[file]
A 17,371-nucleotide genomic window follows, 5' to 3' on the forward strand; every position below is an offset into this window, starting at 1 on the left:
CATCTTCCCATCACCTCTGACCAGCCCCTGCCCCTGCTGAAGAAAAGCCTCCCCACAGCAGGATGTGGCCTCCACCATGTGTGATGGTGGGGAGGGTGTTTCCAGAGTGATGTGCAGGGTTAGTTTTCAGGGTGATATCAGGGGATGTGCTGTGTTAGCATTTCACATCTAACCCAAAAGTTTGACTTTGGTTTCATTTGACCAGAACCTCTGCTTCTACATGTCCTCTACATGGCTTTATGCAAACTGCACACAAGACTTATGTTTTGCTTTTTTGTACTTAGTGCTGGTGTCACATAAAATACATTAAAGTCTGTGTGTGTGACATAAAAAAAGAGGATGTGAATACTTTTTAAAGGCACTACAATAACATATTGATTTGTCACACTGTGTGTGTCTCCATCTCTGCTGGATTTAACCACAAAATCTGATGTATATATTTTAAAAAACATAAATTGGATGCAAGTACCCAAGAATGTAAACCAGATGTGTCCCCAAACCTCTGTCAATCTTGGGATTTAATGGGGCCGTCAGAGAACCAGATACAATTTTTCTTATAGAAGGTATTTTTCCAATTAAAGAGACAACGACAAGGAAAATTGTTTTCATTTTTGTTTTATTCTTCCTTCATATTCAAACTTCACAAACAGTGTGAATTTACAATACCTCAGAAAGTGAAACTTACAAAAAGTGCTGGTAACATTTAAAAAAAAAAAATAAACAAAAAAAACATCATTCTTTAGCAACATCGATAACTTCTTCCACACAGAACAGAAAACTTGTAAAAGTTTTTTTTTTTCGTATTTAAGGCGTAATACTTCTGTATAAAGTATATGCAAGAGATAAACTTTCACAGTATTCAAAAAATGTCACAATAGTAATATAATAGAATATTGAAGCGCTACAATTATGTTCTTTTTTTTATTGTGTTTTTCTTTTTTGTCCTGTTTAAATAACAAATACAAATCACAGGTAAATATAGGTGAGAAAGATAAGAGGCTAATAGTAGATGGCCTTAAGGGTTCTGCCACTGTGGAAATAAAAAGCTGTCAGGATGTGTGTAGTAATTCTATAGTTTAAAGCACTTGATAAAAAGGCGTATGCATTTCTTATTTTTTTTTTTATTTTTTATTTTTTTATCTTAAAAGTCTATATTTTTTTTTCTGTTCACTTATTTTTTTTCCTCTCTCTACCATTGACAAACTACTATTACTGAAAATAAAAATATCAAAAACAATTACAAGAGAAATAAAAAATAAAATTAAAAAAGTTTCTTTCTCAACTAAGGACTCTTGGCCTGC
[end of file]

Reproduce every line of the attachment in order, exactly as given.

A 17,371-nucleotide genomic window follows, 5' to 3' on the forward strand; every position below is an offset into this window, starting at 1 on the left:
CATCTTCCCATCACCTCTGACCAGCCCCTGCCCCTGCTGAAGAAAAGCCTCCCCACAGCAGGATGTGGCCTCCACCATGTGTGATGGTGGGGAGGGTGTTTCCAGAGTGATGTGCAGGGTTAGTTTTCAGGGTGATATCAGGGGATGTGCTGTGTTAGCATTTCACATCTAACCCAAAAGTTTGACTTTGGTTTCATTTGACCAGAACCTCTGCTTCTACATGTCCTCTACATGGCTTTATGCAAACTGCACACAAGACTTATGTTTTGCTTTTTTGTACTTAGTGCTGGTGTCACATAAAATACATTAAAGTCTGTGTGTGTGACATAAAAAAAGAGGATGTGAATACTTTTTAAAGGCACTACAATAACATATTGATTTGTCACACTGTGTGTGTCTCCATCTCTGCTGGATTTAACCACAAAATCTGATGTATATATTTTAAAAAACATAAATTGGATGCAAGTACCCAAGAATGTAAACCAGATGTGTCCCCAAACCTCTGTCAATCTTGGGATTTAATGGGGCCGTCAGAGAACCAGATACAATTTTTCTTATAGAAGGTATTTTTCCAATTAAAGAGACAACGACAAGGAAAATTGTTTTCATTTTTGTTTTATTCTTCCTTCATATTCAAACTTCACAAACAGTGTGAATTTACAATACCTCAGAAAGTGAAACTTACAAAAAGTGCTGGTAACATTTAAAAAAAAAAAATAAACAAAAAAAACATCATTCTTTAGCAACATCGATAACTTCTTCCACACAGAACAGAAAACTTGTAAAAGTTTTTTTTTTTCGTATTTAAGGCGTAATACTTCTGTATAAAGTATATGCAAGAGATAAACTTTCACAGTATTCAAAAAATGTCACAATAGTAATATAATAGAATATTGAAGCGCTACAATTATGTTCTTTTTTTTATTGTGTTTTTCTTTTTTGTCCTGTTTAAATAACAAATACAAATCACAGGTAAATATAGGTGAGAAAGATAAGAGGCTAATAGTAGATGGCCTTAAGGGTTCTGCCACTGTGGAAATAAAAAGCTGTCAGGATGTGTGTAGTAATTCTATAGTTTAAAGCACTTGATAAAAAGGCGTATGCATTTCTTATTTTTTTTTTTATTTTTTATTTTTTTATCTTAAAAGTCTATATTTTTTTTTCTGTTCACTTATTTTTTTTCCTCTCTCTACCATTGACAAACTACTATTACTGAAAATAAAAATATCAAAAACAATTACAAGAGAAATAAAAAATAAAATTAAAAAAGTTTCTTTCTCAACTAAGGACTCTTGGCCTGC